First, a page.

Flash back three years to the summer of 2010, when the Washington Post published its breathtakingly detailed, two years in the making “Top Secret America” project. In it, reporters Dana Priest and William Arkin portrayed a vast, metastasizing national security state obsessed with classifying secrets, broadening its power, and increasingly reliant on private contractors. The front-page stories ran on three consecutive days in July. But by September, updates to the Post’s specially created “TSA” blog stopped coming. A fourth and final story installment—presciently titled “Monitoring America”—arrived somewhat inexplicably in late December, just days before Christmas. Almost nine months later, Frontline broadcast an hour-long documentary to complement the pair’s reporting, timed to run with the publication of a book about “Top Secret America.” Nevertheless, the White House, Congress, and the national security establishment all pretty much shrugged off the whole thing. But it was outstanding journalism. Or was it?
Then there was Reuters, which published last month the second half of a piercing two-part exposé about rampant waste in the Defense Dept. budget. If you missed it, or the first installment, which ran back in July, you weren’t alone. Despite the numerous examples of outrageous conduct unearthed, there’s been no concomitant public debate or calls for a governmental investigation into how much our nation really spends on the military and what we get (or, more to the point, don’t get) for our money. In fact, the Ryan-Murray budget deal that just passed Congress restored almost every DoD dollar cut by the sequester. Still, excellent journalism, right? Right?
My point here is not to diminish the journalism and journalists above as much as it is to offer up those examples as cautionary tales. In-depth accountability journalism doesn’t always make an impact (for reasons I’ll get to later.) Which is why the ongoing blowback of the NSA spying revelations leaked by Edward Snowden—the“Snowden effect”—are so remarkable. Whether or not you classify Snowden as a hero or a traitor, or something in between, one can’t deny his actions have sparked a debate about the intersection of national security and individual privacy that we weren’t having six months ago, but should have been. That, in a democracy dependent upon consent of the governed and oversight of their duly elected representatives, can’t help but be a positive development. Likewise, to witness an original author of the Patriot Act, a seminal piece of government overreach if ever there was one, change course and advocate legislation rolling back the NSA’s power is still hard to fathom. And to have predicted, back in June, that by the end of the year, both a federal judge—appointed by George W. Bush, no less—and a White House-appointed review panel would offer a sweeping, excoriating rebuke to the intelligence community status quo would have been laughable.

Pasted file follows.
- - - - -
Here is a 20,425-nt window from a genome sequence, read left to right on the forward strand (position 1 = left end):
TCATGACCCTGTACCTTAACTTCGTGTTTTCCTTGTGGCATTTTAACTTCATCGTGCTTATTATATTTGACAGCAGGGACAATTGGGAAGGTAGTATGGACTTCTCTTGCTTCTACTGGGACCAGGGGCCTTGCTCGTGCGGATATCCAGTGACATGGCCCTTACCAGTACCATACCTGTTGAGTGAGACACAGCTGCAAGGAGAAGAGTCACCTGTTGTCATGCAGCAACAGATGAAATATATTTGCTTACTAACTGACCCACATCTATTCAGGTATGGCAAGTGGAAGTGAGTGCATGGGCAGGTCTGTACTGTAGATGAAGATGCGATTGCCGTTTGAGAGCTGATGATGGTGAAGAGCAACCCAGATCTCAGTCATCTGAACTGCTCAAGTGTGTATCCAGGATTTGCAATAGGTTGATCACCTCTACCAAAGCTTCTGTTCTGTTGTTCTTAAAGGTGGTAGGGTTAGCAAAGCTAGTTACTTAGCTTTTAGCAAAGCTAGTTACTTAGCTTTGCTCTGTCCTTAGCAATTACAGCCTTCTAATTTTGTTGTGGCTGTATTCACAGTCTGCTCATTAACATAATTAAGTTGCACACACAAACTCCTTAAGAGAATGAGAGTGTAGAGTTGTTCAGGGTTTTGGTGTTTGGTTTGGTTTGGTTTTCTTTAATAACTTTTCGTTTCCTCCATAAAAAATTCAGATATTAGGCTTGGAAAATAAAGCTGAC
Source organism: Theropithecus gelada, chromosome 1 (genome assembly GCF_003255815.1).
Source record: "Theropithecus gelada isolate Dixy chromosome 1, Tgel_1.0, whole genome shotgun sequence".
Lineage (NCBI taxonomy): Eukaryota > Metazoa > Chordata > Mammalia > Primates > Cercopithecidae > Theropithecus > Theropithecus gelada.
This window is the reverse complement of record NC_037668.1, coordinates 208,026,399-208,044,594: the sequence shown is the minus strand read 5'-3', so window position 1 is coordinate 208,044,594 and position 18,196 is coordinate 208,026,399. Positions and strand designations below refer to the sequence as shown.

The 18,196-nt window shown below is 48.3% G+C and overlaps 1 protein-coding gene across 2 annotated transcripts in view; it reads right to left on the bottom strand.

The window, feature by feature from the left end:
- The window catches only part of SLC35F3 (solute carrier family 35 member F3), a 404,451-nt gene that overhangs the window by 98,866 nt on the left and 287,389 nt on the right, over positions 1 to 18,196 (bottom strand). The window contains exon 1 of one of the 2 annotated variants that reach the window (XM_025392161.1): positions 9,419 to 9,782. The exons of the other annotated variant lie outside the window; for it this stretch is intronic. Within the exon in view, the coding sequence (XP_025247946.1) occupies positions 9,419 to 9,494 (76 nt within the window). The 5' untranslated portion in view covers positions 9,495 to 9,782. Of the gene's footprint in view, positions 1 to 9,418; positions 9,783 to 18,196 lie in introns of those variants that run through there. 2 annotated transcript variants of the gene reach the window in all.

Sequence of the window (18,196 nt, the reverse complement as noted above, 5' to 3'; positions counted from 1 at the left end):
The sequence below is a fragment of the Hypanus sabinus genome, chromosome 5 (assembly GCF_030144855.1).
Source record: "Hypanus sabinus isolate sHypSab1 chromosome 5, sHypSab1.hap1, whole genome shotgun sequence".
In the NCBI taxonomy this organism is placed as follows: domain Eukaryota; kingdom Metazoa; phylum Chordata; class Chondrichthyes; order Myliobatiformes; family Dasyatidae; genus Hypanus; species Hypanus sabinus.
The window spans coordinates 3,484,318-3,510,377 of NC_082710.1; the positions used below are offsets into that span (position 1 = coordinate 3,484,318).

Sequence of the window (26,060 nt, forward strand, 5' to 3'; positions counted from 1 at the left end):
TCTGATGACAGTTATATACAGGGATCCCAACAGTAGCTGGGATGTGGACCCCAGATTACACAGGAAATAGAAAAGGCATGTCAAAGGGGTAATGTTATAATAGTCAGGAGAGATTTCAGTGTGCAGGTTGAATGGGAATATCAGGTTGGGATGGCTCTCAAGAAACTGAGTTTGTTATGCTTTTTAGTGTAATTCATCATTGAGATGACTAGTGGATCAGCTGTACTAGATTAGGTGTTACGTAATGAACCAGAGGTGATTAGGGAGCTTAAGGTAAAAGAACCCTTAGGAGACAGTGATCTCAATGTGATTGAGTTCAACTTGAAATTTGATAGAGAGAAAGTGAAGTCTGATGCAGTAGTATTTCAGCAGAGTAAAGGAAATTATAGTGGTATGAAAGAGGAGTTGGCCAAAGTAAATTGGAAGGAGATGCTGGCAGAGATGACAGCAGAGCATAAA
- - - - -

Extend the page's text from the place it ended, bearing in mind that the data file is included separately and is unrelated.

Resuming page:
However, the Snowden revelations and their subsequent publication haven’t just had an impact on issues of privacy and national security. They’ve also occasioned a re-awakening of a debate about the role of journalism (and journalists) in a democracy and its relationship to authority. As the lead reporter whom Snowden has entrusted with his massive trove of stolen secrets, former Guardian columnist/reporter Glenn Greenwald has come to personify this new breed of independent-minded, advocacy journalist. He’s endured some clumsysmear attempts as well as a share of fair criticism of his reporting, but it’s hard to quantify how fully his lightning-rod persona has become fused to the larger discussion of the merits of “objective” versus “advocacy” journalism. On Twitter, as is often the case, these discussions have unfortunately devolved further into competing “teams,” either pro- or anti-Greenwald. Set aside all the hashtag vitriol, though, and you find that the Snowden effect precipitated this bracing debate between Greenwald and former New York Times executive editor Bill Keller that every journalist should read and think about, no matter what side you come down on.